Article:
The differential isolation and identification media incorporate ingredients relating to specific physiological processes relevant to identification of specific groups of organisms. As an example, XLD Agar is particularly suited for the isolation of Salmonella in that certain characteristics of the organism are exploited to result in a colonial appearance which is not matched by too many other organisms. Our differential media page has explanations of some of the various media.

Certain physiological groups of organisms may be recognized within the family Enterobacteriaceae. The true coliforms are those enterics which ferment lactose vigorously to acid and gas at 35-37°C within one or two days. Most strains found in the genera Escherichia, Enterobacter and Klebsiella fit the description of coliforms and are used as pollution indicators in water and food analysis. (Many strains of Citrobacter are also considered coliforms.) Certain other enterics may ferment lactose, but minimal gas production and/or a lower temperature optimum for most of these organisms preclude them from being termed "coliforms."

Salmonella and Shigella stand out as the major pathogens of the family. Both are causative agents of serious forms of gastroenteritis. Salmonella is particularly important to the consumer as the organism is found very commonly in poultry and other meats. Any raw poultry product must be assumed to contain salmonellae. Prevention of cross-contamination between raw and cooked poultry (and other foods) is essential in avoiding salmonellosis as are proper storage and cooling. Most isolates of Salmonella and Shigella do not ferment lactose or sucrose, therefore inclusion of these sugars in plating media assists in their isolation; non-fermenting colonies will then be favored for further testing.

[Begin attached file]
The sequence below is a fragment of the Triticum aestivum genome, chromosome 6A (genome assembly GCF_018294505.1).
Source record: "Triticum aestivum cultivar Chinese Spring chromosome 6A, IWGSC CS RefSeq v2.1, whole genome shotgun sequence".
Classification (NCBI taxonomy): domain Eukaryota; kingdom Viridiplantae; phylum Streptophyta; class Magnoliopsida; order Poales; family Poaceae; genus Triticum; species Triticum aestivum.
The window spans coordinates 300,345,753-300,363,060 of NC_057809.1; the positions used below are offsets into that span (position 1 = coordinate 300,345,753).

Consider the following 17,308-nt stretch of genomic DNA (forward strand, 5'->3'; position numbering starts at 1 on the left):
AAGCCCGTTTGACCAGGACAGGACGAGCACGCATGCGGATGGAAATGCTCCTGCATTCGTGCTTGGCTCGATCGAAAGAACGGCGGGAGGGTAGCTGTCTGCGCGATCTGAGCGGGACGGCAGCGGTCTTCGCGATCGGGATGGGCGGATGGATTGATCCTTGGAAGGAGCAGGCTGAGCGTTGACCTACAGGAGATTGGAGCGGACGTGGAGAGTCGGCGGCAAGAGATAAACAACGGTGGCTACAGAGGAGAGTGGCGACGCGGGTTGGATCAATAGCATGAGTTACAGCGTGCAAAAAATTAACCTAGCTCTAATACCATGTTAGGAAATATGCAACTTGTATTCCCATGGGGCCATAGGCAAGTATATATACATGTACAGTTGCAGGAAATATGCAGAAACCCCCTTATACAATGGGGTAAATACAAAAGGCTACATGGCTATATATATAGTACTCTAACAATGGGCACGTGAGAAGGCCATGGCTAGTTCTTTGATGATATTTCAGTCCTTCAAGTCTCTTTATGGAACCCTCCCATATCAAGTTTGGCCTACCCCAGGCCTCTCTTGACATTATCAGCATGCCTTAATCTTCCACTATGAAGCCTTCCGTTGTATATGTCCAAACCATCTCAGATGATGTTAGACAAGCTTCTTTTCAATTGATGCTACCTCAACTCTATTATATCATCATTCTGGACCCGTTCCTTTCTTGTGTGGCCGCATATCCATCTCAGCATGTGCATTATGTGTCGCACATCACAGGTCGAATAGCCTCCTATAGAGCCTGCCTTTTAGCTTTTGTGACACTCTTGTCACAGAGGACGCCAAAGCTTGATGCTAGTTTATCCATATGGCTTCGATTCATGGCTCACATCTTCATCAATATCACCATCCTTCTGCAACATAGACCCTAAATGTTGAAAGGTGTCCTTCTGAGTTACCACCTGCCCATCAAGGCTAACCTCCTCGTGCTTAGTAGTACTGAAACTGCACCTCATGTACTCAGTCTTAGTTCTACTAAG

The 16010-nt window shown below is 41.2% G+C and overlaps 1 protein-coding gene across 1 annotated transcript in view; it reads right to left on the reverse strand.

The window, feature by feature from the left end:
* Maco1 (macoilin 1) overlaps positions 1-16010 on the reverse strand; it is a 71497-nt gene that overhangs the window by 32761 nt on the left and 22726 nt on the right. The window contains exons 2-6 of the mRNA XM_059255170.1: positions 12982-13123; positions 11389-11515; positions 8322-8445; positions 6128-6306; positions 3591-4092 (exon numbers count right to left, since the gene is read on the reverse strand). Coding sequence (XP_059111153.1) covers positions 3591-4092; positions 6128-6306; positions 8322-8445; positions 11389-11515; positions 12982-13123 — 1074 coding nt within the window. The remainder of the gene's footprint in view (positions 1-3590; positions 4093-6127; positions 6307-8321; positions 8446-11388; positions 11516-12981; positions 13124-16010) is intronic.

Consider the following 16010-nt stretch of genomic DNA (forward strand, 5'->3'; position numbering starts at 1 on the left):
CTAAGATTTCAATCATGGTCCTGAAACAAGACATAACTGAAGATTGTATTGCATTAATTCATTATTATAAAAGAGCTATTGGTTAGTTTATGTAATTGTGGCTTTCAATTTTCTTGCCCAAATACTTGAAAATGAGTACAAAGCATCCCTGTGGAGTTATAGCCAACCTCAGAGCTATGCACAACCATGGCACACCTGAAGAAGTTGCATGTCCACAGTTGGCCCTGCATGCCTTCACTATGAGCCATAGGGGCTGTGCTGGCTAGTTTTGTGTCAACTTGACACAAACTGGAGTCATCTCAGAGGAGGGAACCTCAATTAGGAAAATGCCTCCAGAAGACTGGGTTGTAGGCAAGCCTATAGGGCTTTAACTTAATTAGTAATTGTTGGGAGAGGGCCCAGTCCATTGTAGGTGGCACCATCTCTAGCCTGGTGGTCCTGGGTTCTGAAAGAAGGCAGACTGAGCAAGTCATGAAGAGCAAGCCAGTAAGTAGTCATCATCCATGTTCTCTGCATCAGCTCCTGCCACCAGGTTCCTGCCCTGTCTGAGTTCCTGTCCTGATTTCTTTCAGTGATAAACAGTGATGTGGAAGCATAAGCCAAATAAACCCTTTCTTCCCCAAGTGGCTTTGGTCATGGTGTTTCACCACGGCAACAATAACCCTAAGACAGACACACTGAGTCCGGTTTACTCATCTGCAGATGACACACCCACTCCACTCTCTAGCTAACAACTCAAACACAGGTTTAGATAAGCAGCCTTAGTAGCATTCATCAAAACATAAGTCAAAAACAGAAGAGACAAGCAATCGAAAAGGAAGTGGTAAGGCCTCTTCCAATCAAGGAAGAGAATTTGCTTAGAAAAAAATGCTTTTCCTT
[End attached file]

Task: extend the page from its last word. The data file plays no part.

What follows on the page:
Another physiological group comprises the genus Proteus and its relatives, Morganella (noted above) and Providencia. These organisms often appear on plating media for the isolation of Salmonella and Shigella and may appear non-fermenting. A distinguishing characteristic of these organisms is their possession of the enzyme phenylalanine deaminase for which a test may be made easily. Many organisms in this group also hydrolyze urea rapidly.

Other important genera include Yersinia, a food-borne pathogen responsible for many intestinal infections and Erwinia which includes species which cause disease in or spoilage of edible plants. The genera Hafnia and Obesumbacterium have been found as major spoilage organisms in the brewing industry. Edwardsiella has been found to cause some serious extraintestinal infections and also has been implicated as a possible cause of gastrointestinal illness. Massive infections of catfish and other freshwater fish destined for market have been caused by Edwardsiella.

Further information can be obtained from sources such as Bergey's Manual, The Prokaryotes and the Manual of Clinical Microbiology.

An outline which has gone along with food microbiology lab lectures on the isolation of enterics in general (and of coliforms and Salmonella in particular) starts here.

Selected Groups of Bacteria
Bacteriology 102 Website
Additional notes on "enterics" & "lactics"
Page last modified March, 2020.
John Lindquist, Department of Bacteriology,
University of Wisconsin – Madison